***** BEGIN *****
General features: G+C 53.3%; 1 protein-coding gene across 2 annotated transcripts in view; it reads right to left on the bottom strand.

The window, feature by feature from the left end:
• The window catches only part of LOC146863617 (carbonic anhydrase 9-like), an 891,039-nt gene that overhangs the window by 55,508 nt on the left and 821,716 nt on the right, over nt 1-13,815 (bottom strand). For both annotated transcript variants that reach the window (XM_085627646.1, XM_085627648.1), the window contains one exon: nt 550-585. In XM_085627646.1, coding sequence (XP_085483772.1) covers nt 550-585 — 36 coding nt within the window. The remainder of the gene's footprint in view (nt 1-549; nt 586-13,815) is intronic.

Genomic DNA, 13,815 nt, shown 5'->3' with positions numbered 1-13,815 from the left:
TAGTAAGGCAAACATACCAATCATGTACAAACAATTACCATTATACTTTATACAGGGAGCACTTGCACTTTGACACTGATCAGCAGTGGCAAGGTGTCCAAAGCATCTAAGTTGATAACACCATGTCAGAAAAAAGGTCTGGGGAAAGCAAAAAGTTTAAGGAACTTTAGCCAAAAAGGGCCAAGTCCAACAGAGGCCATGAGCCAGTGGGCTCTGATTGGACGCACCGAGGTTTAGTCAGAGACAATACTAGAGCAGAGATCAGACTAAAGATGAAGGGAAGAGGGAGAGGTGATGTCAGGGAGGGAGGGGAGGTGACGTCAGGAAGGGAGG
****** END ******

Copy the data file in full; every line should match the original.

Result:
General features: G+C 53.3%; 1 protein-coding gene across 2 annotated transcripts in view; it reads right to left on the bottom strand.

The window, feature by feature from the left end:
• The window catches only part of LOC146863617 (carbonic anhydrase 9-like), an 891,039-nt gene that overhangs the window by 55,508 nt on the left and 821,716 nt on the right, over nt 1-13,815 (bottom strand). For both annotated transcript variants that reach the window (XM_085627646.1, XM_085627648.1), the window contains one exon: nt 550-585. In XM_085627646.1, coding sequence (XP_085483772.1) covers nt 550-585 — 36 coding nt within the window. The remainder of the gene's footprint in view (nt 1-549; nt 586-13,815) is intronic.

Genomic DNA, 13,815 nt, shown 5'->3' with positions numbered 1-13,815 from the left:
TAGTAAGGCAAACATACCAATCATGTACAAACAATTACCATTATACTTTATACAGGGAGCACTTGCACTTTGACACTGATCAGCAGTGGCAAGGTGTCCAAAGCATCTAAGTTGATAACACCATGTCAGAAAAAAGGTCTGGGGAAAGCAAAAAGTTTAAGGAACTTTAGCCAAAAAGGGCCAAGTCCAACAGAGGCCATGAGCCAGTGGGCTCTGATTGGACGCACCGAGGTTTAGTCAGAGACAATACTAGAGCAGAGATCAGACTAAAGATGAAGGGAAGAGGGAGAGGTGATGTCAGGGAGGGAGGGGAGGTGACGTCAGGAAGGGAGG